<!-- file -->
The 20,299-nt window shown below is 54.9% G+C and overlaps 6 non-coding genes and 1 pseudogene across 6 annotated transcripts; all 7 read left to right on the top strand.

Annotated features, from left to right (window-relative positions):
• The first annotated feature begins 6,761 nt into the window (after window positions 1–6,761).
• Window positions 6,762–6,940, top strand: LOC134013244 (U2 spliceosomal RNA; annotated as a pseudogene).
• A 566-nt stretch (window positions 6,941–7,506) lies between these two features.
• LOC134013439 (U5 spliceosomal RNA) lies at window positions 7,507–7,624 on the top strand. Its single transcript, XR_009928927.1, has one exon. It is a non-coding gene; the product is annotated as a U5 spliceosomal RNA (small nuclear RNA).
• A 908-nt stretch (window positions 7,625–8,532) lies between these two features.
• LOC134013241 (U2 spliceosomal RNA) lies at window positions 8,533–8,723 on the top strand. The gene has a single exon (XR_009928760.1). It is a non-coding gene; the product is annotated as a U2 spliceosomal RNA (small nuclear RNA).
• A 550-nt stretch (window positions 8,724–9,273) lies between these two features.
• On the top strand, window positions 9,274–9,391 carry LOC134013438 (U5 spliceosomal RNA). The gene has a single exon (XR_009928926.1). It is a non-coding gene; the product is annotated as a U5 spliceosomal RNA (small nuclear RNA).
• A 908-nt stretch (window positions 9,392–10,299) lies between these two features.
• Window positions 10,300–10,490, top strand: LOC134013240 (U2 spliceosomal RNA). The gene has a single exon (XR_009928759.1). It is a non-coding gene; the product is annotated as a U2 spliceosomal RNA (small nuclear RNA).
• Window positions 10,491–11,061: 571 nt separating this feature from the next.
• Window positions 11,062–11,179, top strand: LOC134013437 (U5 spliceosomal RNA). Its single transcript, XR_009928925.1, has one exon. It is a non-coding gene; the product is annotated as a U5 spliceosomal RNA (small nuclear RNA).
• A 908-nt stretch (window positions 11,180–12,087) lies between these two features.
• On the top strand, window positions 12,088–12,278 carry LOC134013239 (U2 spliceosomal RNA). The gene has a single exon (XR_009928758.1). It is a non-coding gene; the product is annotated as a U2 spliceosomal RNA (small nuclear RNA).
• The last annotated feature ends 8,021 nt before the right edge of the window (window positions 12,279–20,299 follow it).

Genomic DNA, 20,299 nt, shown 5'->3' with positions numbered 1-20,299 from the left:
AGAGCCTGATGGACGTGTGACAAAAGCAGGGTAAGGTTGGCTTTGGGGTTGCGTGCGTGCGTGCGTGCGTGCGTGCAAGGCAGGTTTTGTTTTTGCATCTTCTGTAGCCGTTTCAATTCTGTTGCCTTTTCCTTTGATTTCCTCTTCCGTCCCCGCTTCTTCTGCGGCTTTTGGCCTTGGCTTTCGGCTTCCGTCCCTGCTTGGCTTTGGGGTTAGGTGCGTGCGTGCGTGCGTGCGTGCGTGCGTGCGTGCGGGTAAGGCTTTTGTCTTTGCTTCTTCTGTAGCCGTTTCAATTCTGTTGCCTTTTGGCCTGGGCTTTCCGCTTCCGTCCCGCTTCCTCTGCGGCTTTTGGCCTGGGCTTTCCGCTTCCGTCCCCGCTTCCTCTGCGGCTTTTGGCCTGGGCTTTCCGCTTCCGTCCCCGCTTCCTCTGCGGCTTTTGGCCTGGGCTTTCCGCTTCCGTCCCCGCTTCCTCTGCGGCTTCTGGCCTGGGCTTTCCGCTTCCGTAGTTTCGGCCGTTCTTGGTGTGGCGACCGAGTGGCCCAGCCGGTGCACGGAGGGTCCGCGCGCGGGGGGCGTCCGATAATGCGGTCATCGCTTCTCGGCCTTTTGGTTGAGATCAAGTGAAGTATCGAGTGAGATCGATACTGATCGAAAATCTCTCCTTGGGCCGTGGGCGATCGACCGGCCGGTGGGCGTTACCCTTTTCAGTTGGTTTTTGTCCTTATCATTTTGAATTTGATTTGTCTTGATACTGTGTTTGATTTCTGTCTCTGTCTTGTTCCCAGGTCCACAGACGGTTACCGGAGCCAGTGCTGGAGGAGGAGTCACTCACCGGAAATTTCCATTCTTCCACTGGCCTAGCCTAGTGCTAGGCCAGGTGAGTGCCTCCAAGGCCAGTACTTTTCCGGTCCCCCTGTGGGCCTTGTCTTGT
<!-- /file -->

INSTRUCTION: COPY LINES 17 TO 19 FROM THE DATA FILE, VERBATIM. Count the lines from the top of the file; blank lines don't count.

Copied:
• The last annotated feature ends 8,021 nt before the right edge of the window (window positions 12,279–20,299 follow it).

Genomic DNA, 20,299 nt, shown 5'->3' with positions numbered 1-20,299 from the left:
AGAGCCTGATGGACGTGTGACAAAAGCAGGGTAAGGTTGGCTTTGGGGTTGCGTGCGTGCGTGCGTGCGTGCGTGCAAGGCAGGTTTTGTTTTTGCATCTTCTGTAGCCGTTTCAATTCTGTTGCCTTTTCCTTTGATTTCCTCTTCCGTCCCCGCTTCTTCTGCGGCTTTTGGCCTTGGCTTTCGGCTTCCGTCCCTGCTTGGCTTTGGGGTTAGGTGCGTGCGTGCGTGCGTGCGTGCGTGCGTGCGTGCGGGTAAGGCTTTTGTCTTTGCTTCTTCTGTAGCCGTTTCAATTCTGTTGCCTTTTGGCCTGGGCTTTCCGCTTCCGTCCCGCTTCCTCTGCGGCTTTTGGCCTGGGCTTTCCGCTTCCGTCCCCGCTTCCTCTGCGGCTTTTGGCCTGGGCTTTCCGCTTCCGTCCCCGCTTCCTCTGCGGCTTTTGGCCTGGGCTTTCCGCTTCCGTCCCCGCTTCCTCTGCGGCTTCTGGCCTGGGCTTTCCGCTTCCGTAGTTTCGGCCGTTCTTGGTGTGGCGACCGAGTGGCCCAGCCGGTGCACGGAGGGTCCGCGCGCGGGGGGCGTCCGATAATGCGGTCATCGCTTCTCGGCCTTTTGGTTGAGATCAAGTGAAGTATCGAGTGAGATCGATACTGATCGAAAATCTCTCCTTGGGCCGTGGGCGATCGACCGGCCGGTGGGCGTTACCCTTTTCAGTTGGTTTTTGTCCTTATCATTTTGAATTTGATTTGTCTTGATACTGTGTTTGATTTCTGTCTCTGTCTTGTTCCCAGGTCCACAGACGGTTACCGGAGCCAGTGCTGGAGGAGGAGTCACTCACCGGAAATTTCCATTCTTCCACTGGCCTAGCCTAGTGCTAGGCCAGGTGAGTGCCTCCAAGGCCAGTACTTTTCCGGTCCCCCTGTGGGCCTTGTCTTGT